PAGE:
By Tabora Bojang
A coalition of neighbours has petitioned the National Environment Agency, calling for the relocation of Gam Brick Fab, a brick processing factory which they said is located in the middle of a residential area, overburdening the neighbourhood with unbearable “noise pollution and vibrations ” that are causing “cracks on properties, leading to leakage of roofs, and changes in electricity voltages.”
The petition, signed by coalition chairman Mustapha Conteh, addressed to the Ministry of Environment and copied to the National Environment Agency, the Geology Physical Planning and Social Security, alleged that the company’s operations have also turned the place into a mining area due to the constant deposition of gravel, sand and basalt while increases in truck traffic are damaging the topography. “In addition, there are two cemeteries also located approximately 35-40 metres away from the site,” the group said.
They further contended that numerous complaints to state agencies to use all tools at their disposal to address this phenomenon but “the factory is still operating” despite promises by the NEA to act.
According to the coalition, they have also sought clarifications from Social Security and Housing Finance Corporation as to why the site was being used for industrial purposes in a residential area but the corporation responded that they were only responsible for the allocation but it was the responsibility of NEA to regulate what kind of companies should operate in residential areas.
“A similar company was forced to leave the area and for some reason, this company still operates. We don’t know why. We have come to a conclusion that we will take legal action against Gam Brick if the national institutions which are mandated to protect lives and livelihoods fail to act in accordance with laws of our land,” the coalition bemoaned in their letter.
The Standard contacted the senior program officer at Environment Impact Assessment Unit of the National Environment Agency, Lamin Samateh who said as far as the Agency is concerned, the Gam Brick Fab company is “not operating legally.”
“We gave them a provisional approval to allow them to operate on conditions that operations are going to be strictly limited during the day and they will have to eventually find a suitable site to move their production to,” Samateh stated. Asked if the provisional approval was time-bound, he said: “Yes, it is time-bound and as far as we are concerned, they are not legal because this [approval] has expired since 2022. And we did not renew it. They were meant to leave that place because it is not an industrial area.”
He said following the receipt of complaints from neighbours, the NEA had embarked on its own findings and made visits to the site which led to it being sealed in order to cease operations. “But they have removed those seals and went into operations,” Samateh alleged.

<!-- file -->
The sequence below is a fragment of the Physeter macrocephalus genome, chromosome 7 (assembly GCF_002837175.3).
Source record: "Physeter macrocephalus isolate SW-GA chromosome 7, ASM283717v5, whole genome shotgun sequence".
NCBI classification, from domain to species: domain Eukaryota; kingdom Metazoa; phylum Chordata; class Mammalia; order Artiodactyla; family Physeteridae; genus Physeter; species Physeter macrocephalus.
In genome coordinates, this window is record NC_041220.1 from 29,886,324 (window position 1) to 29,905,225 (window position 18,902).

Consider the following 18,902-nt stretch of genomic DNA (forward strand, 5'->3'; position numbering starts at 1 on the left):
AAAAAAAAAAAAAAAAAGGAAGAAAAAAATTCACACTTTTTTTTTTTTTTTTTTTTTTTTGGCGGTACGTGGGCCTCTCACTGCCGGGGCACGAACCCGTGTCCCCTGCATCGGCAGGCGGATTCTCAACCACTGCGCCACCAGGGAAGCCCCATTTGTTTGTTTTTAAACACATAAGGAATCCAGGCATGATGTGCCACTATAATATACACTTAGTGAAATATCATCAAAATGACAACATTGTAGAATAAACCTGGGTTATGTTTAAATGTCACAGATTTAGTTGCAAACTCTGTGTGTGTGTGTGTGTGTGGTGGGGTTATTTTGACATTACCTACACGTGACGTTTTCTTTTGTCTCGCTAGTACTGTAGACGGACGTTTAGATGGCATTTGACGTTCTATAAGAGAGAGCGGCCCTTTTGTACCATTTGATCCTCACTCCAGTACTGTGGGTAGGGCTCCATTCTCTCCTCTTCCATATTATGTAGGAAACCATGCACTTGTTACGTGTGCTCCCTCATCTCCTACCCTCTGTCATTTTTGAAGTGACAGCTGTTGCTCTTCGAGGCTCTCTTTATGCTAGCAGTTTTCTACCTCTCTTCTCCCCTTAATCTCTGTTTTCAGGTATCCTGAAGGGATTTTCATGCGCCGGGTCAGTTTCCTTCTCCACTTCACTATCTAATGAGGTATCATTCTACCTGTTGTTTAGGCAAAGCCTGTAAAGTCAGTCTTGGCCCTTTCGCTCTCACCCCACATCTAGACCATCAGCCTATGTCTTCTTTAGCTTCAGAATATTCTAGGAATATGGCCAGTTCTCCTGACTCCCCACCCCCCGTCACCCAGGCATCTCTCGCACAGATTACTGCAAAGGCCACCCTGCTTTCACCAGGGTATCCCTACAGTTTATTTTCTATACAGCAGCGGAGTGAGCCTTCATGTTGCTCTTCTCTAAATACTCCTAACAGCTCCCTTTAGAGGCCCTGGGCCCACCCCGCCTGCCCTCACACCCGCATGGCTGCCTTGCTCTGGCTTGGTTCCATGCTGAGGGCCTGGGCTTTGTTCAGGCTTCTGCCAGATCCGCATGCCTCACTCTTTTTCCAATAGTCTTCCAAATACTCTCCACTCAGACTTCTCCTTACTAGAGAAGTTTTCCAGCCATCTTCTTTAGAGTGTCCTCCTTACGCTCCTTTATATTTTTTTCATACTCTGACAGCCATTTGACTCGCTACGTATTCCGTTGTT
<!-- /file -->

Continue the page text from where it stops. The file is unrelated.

According to the senior EIA officer, the NEA has since written a stop notice to the company to cease operations, and it has other options to either prosecute, enforce closure or write to the Attorney General and request for public interest actions to be taken. “Before them, there were some people there and we asked them to relocate and they did without any problems,” Samateh said.
In a stop notice dated 2 March 2021 seen by The Standard, the NEA wrote to the company asking it to among things cease all brick processing activities on the site and evacuate all equipment therein with immediate effect. In this letter, the Agency accused Gam Brick of violating the National Environment Management Act and the Environmental Impact Assessment Regulations by operating without an environmental approval, while urging it to comply with the notice to avoid further actions.
In what it considered a defiance, the Agency issued a “warning letter” dated July 26 2021 in which reference was made to its Stop Notice for Gam Bricks to cease operations, an EIA application by the said company, a stakeholders visit to the site and the visit by the Executive Director of the NEA in June 2021.
The Agency stated in this letter that following its investigation into the complaints of heavy noises generated by the company, sound measurements taken were found to be above the maximum, requirement of more than 100 decibels at some 100m away from the source site.
The letter added: “The Agency is dismayed at your conduct dated the 1st of June 2021 wherein the seal object used to suspend the Gam Bricks Fab from operation was interfered with. This is an offence, and therefore in no unequivocal terms, you are hereby warned and urged to adhere to the latest communication sent to you titled ‘provisional environmental approval dated 14th June 2021’ in which you are required to act in accordance with the recommendations therein. You are hereby strongly advised to abide by the due process as this is the final step by the Agency in its quest to regulate your activities according to established procedures. Warned that the conditions of the provisional approval will be strictly monitored and failure to adhere may result in legal actions against you.”
The Standard visited the site to seek responses from the company but its proprietor, Isatou Njie, said she does not wish to make any comments on the matter. “Since they have made their complaints to the authorities, I cannot say anything until they decide but you can write whatever you want to write.”